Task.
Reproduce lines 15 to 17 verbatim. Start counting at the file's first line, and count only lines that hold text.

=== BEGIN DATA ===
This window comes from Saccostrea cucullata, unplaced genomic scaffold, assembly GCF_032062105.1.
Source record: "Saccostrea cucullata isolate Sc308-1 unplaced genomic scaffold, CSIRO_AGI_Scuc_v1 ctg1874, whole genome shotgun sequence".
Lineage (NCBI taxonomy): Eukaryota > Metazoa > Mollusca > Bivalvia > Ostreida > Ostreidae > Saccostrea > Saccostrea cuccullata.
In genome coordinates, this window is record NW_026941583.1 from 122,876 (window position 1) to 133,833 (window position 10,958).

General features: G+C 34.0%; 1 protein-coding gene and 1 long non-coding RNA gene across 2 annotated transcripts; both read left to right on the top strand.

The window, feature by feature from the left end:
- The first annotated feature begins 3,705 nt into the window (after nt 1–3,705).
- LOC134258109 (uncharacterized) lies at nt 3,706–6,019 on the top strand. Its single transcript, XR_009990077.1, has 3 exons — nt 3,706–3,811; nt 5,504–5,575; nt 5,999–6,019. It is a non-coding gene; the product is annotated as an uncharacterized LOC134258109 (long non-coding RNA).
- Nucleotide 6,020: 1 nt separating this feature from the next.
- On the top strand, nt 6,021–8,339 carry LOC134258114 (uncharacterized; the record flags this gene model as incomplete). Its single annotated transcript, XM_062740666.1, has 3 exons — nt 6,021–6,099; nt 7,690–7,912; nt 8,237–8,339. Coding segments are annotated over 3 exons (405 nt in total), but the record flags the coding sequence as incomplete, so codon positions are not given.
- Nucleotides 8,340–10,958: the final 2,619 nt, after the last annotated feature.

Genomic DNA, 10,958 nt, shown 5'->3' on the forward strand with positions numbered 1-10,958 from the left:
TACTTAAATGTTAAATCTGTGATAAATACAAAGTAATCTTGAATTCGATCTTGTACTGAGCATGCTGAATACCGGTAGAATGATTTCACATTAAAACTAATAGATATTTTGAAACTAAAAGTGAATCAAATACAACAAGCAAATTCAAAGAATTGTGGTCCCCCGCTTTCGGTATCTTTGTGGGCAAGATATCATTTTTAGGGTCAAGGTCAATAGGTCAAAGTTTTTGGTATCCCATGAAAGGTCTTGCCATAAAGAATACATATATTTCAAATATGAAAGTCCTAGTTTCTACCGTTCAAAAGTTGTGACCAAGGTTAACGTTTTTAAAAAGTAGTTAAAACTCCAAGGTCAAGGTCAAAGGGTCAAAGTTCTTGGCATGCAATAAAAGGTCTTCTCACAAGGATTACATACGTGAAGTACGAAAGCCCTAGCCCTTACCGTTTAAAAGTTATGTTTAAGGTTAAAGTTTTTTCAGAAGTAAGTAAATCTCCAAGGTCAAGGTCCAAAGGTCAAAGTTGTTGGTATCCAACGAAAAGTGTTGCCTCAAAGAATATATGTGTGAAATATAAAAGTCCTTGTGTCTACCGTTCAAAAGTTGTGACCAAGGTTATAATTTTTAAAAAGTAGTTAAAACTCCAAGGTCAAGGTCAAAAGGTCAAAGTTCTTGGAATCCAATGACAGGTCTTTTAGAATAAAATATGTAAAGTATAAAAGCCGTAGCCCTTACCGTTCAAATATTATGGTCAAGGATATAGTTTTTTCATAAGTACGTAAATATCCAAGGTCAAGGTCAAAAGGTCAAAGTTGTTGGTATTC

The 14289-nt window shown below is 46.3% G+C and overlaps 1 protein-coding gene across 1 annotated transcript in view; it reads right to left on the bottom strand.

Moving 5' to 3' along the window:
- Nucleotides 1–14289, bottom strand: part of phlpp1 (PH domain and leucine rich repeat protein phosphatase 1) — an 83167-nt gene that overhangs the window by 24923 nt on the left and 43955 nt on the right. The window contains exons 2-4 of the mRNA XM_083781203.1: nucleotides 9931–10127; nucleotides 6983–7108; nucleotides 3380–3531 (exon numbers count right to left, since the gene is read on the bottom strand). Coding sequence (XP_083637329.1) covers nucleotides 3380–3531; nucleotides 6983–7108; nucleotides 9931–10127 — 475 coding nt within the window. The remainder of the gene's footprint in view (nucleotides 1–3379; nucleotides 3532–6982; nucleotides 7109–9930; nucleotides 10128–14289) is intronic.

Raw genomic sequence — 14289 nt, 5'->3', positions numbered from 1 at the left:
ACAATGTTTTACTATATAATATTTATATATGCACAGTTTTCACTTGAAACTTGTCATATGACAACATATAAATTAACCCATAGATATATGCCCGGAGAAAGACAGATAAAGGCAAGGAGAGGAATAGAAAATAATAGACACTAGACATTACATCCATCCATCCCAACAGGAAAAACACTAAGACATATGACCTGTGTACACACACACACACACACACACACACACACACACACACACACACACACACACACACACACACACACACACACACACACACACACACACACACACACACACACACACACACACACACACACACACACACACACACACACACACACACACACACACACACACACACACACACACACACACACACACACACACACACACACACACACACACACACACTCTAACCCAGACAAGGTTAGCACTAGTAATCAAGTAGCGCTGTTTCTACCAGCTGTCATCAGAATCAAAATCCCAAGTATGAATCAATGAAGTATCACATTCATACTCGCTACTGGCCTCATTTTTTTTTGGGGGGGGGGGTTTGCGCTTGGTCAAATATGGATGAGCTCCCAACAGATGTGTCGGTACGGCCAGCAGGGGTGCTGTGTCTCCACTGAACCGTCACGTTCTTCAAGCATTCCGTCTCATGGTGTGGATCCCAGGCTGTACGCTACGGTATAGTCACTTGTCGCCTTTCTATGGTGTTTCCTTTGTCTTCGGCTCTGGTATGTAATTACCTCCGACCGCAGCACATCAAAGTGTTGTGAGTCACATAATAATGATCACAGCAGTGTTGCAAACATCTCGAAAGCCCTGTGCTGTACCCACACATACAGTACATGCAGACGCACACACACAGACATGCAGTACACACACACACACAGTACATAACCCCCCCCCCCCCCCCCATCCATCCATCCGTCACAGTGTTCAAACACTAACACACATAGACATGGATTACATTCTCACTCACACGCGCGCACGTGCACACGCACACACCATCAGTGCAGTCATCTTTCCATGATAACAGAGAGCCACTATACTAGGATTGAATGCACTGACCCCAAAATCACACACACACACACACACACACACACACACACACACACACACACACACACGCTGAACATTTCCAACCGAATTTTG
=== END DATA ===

Moving 5' to 3' along the window:
- Nucleotides 1–14289, bottom strand: part of phlpp1 (PH domain and leucine rich repeat protein phosphatase 1) — an 83167-nt gene that overhangs the window by 24923 nt on the left and 43955 nt on the right. The window contains exons 2-4 of the mRNA XM_083781203.1: nucleotides 9931–10127; nucleotides 6983–7108; nucleotides 3380–3531 (exon numbers count right to left, since the gene is read on the bottom strand). Coding sequence (XP_083637329.1) covers nucleotides 3380–3531; nucleotides 6983–7108; nucleotides 9931–10127 — 475 coding nt within the window. The remainder of the gene's footprint in view (nucleotides 1–3379; nucleotides 3532–6982; nucleotides 7109–9930; nucleotides 10128–14289) is intronic.

Raw genomic sequence — 14289 nt, 5'->3', positions numbered from 1 at the left: